Inking Outside the CMYK Realm
A look at two ink systems for HiFi printing.
By Terri McConnell, Prepress Editor
"IN 1903, THE Wright brothers made their first engine-powered flight. Sixty-six years later, we put men on the moon. If you compare the evolution of flight to the evolution of color in print, we're still in the dark ages. Four printing plates and four cans of ink." So begins Matthew Bernasconi's call for a revolution in ink.
Bernasconi, founder of the Australian company Opaltone Graphic Solutions, is a passionate evangelist for what is known as HiFi printing—the use of a six- or seven-color ink system to replace the four-color (cyan, magenta, yellow, and black) system that has been our basic recipe for image reproduction since it was invented in 1859.
The most well-known of the HiFi printing ink systems was developed and patented in 1995 by Pantone, the 40-year old company that brought us the ubiquitous Pantone Matching System (PMS). For years, CEO Richard Herbert worked with Pantone's color scientists to devise an expanded ink system capable of accurately reproducing more of the design colors found in PMS swatch books than could be reproduced with the CMYK ink system. They eventually settled on a six-color system that Herbert named Hexachrome. The Hexachrome ink set is comprised of black, orange, green, and re-formulations of process cyan, magenta, and yellow.
Says Amy Fannon, technical project manager, "The best way to see the impact of Hexachrome is to look at the books." She's referring to Pantone's Solid-to-Process and Solid-to-Hexachrome Guides. According to Fannon, printers can expect to match fewer than 50% of PMS colors using standard CMYK inks. With Hexachrome inks, they can accurately simulate over 90% of the colors found in the PMS swatch books.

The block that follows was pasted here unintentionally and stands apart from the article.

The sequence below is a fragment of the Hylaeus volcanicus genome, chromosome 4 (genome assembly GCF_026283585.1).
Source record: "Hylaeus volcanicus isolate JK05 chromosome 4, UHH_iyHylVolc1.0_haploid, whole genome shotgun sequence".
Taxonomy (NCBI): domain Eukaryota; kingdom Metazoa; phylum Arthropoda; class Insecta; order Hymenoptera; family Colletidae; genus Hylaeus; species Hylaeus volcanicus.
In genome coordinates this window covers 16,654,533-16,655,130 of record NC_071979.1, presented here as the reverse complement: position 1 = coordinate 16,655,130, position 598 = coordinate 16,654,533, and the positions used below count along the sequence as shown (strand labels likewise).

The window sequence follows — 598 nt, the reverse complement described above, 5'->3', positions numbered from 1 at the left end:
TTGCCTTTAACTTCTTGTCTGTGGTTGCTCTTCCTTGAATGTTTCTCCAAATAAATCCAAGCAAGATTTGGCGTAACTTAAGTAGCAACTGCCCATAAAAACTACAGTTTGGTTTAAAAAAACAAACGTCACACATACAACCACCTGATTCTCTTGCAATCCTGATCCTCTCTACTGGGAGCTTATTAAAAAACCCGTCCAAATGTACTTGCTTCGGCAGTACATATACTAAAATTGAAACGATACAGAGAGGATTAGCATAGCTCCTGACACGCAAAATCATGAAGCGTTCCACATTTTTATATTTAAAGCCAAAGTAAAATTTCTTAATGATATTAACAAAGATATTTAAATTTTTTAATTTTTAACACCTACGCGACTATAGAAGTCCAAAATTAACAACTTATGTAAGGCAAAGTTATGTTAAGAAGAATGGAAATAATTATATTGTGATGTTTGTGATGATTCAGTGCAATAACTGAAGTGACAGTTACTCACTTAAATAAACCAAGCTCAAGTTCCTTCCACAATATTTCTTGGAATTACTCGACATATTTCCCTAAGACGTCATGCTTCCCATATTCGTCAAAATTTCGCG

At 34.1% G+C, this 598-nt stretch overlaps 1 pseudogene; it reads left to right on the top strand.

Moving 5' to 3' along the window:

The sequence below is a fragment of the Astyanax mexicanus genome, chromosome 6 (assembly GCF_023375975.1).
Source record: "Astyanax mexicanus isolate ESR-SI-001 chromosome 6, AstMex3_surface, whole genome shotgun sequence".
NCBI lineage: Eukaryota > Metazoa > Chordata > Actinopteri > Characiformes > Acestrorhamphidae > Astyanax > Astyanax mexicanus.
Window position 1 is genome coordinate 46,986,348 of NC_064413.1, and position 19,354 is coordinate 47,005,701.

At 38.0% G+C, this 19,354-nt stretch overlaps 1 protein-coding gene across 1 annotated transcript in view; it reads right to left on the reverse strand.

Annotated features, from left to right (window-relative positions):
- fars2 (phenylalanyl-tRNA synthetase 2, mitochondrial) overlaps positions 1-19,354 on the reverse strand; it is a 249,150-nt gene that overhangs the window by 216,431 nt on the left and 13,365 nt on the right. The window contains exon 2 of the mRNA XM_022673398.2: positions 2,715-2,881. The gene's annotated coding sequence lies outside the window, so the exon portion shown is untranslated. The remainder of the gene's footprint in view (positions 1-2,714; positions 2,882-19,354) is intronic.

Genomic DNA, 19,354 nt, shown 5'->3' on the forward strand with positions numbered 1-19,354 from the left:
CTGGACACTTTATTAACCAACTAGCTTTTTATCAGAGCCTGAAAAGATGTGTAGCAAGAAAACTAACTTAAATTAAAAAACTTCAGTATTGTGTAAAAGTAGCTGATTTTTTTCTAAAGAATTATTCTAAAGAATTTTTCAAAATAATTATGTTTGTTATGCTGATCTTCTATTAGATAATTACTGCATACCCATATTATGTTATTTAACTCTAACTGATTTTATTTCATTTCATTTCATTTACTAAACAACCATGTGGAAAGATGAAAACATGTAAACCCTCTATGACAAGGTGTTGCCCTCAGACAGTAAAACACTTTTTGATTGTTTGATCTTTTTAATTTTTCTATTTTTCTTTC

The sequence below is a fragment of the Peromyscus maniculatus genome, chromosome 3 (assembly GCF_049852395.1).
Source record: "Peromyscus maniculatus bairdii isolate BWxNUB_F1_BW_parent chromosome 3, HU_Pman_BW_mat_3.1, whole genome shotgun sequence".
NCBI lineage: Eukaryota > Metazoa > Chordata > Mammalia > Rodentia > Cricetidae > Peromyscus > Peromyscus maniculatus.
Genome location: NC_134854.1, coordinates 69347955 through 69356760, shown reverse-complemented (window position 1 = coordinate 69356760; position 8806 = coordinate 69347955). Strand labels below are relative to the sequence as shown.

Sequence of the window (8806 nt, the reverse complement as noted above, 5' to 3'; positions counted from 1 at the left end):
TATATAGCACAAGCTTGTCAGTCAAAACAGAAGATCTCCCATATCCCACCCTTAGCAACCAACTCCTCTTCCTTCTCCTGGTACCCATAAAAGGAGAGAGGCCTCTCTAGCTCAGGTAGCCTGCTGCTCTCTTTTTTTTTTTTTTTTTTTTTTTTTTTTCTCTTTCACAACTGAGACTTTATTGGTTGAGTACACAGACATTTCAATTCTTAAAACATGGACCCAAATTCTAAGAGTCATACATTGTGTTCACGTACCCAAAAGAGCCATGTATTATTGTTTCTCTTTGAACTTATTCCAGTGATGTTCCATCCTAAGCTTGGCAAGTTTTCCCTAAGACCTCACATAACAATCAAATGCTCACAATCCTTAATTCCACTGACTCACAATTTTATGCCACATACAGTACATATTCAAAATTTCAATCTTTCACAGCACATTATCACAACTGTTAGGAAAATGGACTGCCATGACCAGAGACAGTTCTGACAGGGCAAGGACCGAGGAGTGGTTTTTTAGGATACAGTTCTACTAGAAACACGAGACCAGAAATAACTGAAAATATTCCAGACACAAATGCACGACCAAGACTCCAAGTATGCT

Fannon, and her colleague Ken Wagner, are key members of Pantone's Hexachrome product development and technical support team and are currently heavily focused on bringing the message of HiFi printing to the label and packaging markets. Our industry is ripe with presses—both offset and flexo—with six, eight, and ten print stations. Wagner says there are distinct economic advantages for running Hexachrome on these presses when the system is adopted as a mainstream process rather than as a novelty. Because of the increased color gamut of the six-color system, color match can be achieved without using special spot color inks on a wider range of jobs. No special inks means fewer wash ups and more opportunities to gang up shorter run jobs on the same substrate. (Note: Hexachrome Magenta ink is more expensive than standard magenta because it's made with rhodamine pigment rather than rubine.)